The economy flatlines in Q4
Economic growth was flat from the previous quarter in seasonally adjusted quarter-on-quarter terms in Q4, below Q3’s 0.4% expansion and the preliminary reading of a 0.1% increase. Compared with Q4 2021, seasonally adjusted annual GDP increased 1.8% in Q4, following the 2.4% rise recorded in the previous quarter. The quarterly deceleration came on the back of soaring inflation and energy prices and a worsening global economic outlook.
On the domestic front, household spending contracted 0.4% in Q4, contrasting the 0.5% expansion recorded in Q3, as households suffered from the effects of soaring inflation. Meanwhile, fixed investment contracted 0.8% in Q4, swinging from Q3’s 0.9% increase amid a bleaker international backdrop and waning demand prospects. Lastly, public spending grew 0.2% (Q3: +0.0%).
On the external front, exports of goods and services flatlined in the fourth quarter, which was below the third quarter’s 0.9% increase. Meanwhile, imports of goods and services expanded 0.9% in Q4 (Q3: -2.0%).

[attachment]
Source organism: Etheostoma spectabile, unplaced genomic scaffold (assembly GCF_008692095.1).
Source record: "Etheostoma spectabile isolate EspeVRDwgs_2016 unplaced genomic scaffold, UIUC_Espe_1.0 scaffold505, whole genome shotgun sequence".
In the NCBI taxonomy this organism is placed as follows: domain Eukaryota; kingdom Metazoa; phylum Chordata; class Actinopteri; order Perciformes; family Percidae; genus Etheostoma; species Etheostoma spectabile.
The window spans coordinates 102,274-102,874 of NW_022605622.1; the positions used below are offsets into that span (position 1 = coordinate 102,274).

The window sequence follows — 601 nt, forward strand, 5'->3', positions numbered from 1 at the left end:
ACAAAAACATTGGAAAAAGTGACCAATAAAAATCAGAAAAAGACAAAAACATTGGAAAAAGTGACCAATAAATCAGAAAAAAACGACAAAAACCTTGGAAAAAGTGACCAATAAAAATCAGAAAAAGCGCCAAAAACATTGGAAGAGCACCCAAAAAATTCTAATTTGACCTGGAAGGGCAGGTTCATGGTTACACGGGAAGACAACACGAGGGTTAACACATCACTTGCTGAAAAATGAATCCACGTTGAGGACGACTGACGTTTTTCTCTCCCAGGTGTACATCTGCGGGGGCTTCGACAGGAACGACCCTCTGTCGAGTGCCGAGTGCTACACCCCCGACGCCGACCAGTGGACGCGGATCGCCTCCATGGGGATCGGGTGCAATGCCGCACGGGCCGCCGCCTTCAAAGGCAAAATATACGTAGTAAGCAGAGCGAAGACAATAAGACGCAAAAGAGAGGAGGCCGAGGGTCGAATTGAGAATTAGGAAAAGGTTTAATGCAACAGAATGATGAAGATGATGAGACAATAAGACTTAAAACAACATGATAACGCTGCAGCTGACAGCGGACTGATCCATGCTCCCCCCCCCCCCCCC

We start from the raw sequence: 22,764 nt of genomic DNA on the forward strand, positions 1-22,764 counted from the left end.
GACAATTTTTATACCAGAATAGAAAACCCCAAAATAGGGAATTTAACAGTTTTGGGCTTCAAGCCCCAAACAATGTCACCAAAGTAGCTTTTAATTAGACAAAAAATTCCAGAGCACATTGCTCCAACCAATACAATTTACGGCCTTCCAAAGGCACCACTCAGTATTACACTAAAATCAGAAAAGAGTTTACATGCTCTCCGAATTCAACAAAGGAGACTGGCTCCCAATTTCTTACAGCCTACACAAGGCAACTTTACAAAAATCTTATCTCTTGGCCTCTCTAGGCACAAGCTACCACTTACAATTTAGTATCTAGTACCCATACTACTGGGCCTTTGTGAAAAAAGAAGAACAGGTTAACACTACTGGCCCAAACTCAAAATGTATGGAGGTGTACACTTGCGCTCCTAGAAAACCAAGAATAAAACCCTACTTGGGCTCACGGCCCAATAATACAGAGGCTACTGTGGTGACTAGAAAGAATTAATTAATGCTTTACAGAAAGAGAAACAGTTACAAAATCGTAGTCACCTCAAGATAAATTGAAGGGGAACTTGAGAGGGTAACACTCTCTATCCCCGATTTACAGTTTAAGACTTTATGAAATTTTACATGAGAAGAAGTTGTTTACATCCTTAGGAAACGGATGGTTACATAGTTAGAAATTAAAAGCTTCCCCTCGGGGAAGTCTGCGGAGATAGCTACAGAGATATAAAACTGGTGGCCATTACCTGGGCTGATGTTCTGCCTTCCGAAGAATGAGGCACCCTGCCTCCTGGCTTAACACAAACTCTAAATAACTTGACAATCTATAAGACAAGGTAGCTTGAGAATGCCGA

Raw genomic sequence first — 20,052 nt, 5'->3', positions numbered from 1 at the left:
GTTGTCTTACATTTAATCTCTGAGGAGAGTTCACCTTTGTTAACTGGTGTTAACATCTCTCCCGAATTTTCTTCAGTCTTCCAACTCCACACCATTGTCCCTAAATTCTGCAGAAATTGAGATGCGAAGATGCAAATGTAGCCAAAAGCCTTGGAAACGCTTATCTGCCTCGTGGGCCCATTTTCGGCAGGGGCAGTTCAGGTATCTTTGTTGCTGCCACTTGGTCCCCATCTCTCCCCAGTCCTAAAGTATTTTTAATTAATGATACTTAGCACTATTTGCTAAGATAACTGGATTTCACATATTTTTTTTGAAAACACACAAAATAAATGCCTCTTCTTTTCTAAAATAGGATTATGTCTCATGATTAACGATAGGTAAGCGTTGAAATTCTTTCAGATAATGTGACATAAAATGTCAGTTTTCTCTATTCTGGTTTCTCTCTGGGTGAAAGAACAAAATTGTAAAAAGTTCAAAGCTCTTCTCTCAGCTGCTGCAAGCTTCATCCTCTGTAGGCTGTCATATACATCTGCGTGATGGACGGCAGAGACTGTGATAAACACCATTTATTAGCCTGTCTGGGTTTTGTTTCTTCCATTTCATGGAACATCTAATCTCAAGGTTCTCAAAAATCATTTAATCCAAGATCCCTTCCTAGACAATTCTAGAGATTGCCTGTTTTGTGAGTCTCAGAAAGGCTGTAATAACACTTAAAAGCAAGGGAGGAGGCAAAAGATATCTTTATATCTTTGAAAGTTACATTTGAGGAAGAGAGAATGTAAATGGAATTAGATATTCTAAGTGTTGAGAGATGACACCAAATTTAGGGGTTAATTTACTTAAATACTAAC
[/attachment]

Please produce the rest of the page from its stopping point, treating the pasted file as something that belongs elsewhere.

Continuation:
Moving to the current quarter, available data gives room for hope that the economy could dodge a contraction. In January and February, inflation continued to decline, and economic sentiment improved. Moreover, the composite PMI moved further into expansionary terrain in February amid falling energy prices. That said, the lagged effects of cumulative interest rate hikes on borrowing activity seem to have started to bite.
In 2023 as a whole, GDP should expand timidly amid still-elevated inflation, higher interest rates and a less supportive global economy. That said, EU funds allocation—if timely—and lower energy prices should support activity. Increasing public debts pose risks.
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